Paul McCartney is back on the top of the charts, on Sunday earning his first solo number-one album in the United States in 36 years.
“Egypt Station” — a confident 16-track album in which McCartney experiments with a younger rock feel in addition to his classic Beatles sound — marked the first time that he has ever debuted as a solo artist on top of the benchmark US Billboard chart.2
The English legend — who at 76 retains a hectic touring schedule — spared no promotional effort for the album, appearing on US late-night shows and livestreaming an invite-only concert inside New York’s Grand Central Station.
Surprisingly, McCartney did not replicate the feat in his native Britain, where “Egypt Station” debuted at number three, with veteran US rapper Eminem’s surprise album “Kamikaze” reigning for a second week.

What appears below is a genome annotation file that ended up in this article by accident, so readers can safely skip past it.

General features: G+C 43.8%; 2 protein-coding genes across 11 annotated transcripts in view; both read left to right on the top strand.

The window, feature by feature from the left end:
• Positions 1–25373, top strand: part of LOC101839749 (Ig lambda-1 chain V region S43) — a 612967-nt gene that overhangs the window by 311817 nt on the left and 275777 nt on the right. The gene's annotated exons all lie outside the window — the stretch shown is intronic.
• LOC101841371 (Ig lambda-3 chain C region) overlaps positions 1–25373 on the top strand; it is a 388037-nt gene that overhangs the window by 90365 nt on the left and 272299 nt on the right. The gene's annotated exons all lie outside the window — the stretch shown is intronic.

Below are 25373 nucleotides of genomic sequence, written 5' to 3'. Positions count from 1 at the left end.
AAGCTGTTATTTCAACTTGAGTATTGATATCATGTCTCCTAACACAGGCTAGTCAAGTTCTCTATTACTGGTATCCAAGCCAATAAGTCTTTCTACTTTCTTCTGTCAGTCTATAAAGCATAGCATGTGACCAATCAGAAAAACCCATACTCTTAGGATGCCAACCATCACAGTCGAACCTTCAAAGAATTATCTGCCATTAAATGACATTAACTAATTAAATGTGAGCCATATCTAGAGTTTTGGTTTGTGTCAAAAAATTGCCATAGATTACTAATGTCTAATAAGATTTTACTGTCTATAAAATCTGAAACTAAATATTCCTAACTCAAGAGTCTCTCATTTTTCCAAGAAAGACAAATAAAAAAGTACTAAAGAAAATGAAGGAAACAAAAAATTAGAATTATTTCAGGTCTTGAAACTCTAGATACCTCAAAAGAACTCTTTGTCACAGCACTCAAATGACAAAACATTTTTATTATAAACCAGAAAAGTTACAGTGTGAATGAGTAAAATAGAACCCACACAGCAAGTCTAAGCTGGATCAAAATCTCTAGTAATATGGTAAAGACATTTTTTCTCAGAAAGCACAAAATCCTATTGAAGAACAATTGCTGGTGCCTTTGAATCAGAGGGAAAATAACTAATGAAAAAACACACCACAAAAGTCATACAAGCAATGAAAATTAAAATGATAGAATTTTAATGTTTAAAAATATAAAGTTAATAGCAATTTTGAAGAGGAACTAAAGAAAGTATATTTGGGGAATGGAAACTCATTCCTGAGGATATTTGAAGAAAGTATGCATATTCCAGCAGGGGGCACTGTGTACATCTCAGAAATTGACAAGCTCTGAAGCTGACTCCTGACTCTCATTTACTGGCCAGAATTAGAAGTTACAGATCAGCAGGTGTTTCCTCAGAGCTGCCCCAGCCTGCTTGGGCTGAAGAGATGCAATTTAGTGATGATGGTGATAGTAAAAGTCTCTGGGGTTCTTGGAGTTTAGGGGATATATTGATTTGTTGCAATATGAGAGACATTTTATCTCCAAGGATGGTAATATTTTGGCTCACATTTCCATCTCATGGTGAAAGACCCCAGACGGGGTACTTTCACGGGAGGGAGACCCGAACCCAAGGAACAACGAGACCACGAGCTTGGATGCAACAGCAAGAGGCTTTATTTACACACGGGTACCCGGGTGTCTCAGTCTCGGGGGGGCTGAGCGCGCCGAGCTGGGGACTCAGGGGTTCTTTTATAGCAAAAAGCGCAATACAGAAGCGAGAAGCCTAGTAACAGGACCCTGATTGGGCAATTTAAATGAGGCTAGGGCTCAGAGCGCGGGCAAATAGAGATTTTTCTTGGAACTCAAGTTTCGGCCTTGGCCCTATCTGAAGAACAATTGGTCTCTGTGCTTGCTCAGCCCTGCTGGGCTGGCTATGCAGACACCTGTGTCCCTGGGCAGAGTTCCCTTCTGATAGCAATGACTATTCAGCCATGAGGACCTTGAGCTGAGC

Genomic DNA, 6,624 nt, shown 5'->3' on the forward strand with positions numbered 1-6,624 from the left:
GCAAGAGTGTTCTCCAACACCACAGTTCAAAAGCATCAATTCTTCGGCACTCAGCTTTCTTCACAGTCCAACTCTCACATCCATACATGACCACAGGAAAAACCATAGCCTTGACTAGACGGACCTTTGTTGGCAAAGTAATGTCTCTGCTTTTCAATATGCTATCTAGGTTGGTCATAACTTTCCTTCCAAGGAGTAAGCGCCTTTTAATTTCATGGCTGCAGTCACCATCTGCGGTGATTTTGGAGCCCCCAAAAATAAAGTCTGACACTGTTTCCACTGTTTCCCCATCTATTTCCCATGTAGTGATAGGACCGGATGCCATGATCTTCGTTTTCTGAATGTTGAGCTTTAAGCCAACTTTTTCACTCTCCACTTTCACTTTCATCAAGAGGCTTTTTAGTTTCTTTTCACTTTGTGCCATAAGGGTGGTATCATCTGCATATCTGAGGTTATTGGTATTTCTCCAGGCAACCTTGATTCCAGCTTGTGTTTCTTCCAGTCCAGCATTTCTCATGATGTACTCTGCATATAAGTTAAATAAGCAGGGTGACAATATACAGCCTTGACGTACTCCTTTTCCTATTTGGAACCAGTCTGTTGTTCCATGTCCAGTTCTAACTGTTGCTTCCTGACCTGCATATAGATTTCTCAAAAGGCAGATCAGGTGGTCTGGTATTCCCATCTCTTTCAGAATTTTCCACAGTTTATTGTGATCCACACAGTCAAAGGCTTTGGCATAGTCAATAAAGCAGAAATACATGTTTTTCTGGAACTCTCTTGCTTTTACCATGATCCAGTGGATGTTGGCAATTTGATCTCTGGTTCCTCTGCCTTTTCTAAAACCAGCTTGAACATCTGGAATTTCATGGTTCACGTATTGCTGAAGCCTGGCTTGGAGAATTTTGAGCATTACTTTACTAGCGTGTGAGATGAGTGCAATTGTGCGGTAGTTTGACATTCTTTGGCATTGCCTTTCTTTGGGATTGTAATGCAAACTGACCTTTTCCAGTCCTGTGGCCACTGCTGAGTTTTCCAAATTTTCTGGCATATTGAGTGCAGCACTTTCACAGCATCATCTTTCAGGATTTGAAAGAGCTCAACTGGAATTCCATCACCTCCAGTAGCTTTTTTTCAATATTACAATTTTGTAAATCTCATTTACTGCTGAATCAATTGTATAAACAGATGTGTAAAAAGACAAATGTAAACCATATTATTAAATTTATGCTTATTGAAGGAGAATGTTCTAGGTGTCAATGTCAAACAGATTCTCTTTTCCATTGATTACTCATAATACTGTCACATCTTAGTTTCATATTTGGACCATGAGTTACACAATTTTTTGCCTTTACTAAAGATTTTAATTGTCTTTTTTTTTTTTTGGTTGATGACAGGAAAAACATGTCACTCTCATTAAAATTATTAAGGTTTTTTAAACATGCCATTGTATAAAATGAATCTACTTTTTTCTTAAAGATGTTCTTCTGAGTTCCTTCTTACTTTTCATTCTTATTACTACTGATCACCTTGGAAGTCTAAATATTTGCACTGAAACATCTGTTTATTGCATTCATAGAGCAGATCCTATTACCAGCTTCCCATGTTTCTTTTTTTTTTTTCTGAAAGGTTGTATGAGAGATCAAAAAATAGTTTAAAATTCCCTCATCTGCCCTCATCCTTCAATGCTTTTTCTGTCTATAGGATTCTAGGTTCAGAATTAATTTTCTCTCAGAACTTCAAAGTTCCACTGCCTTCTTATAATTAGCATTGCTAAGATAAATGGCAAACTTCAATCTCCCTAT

“Egypt Station” sold the equivalent of 153,000 copies in the United States in the week since its release on September 7, tracking service Nielsen Music said.
Unusually for a chart-topping album in recent years, virtually all of the sales were traditional purchases rather than through streaming or individually downloaded tracks.
McCartney, who last topped the chart as a solo artist in 1982 with “Tug of War,” achieved the second largest gap between number-one albums for any artist.
Johnny Cash holds the record with a break that was seven months longer than McCartney’s when the country great posthumously hit number one in 2006.
Since “Tug of War,” McCartney has also reached number one four times in the United States with Beatles anthologies.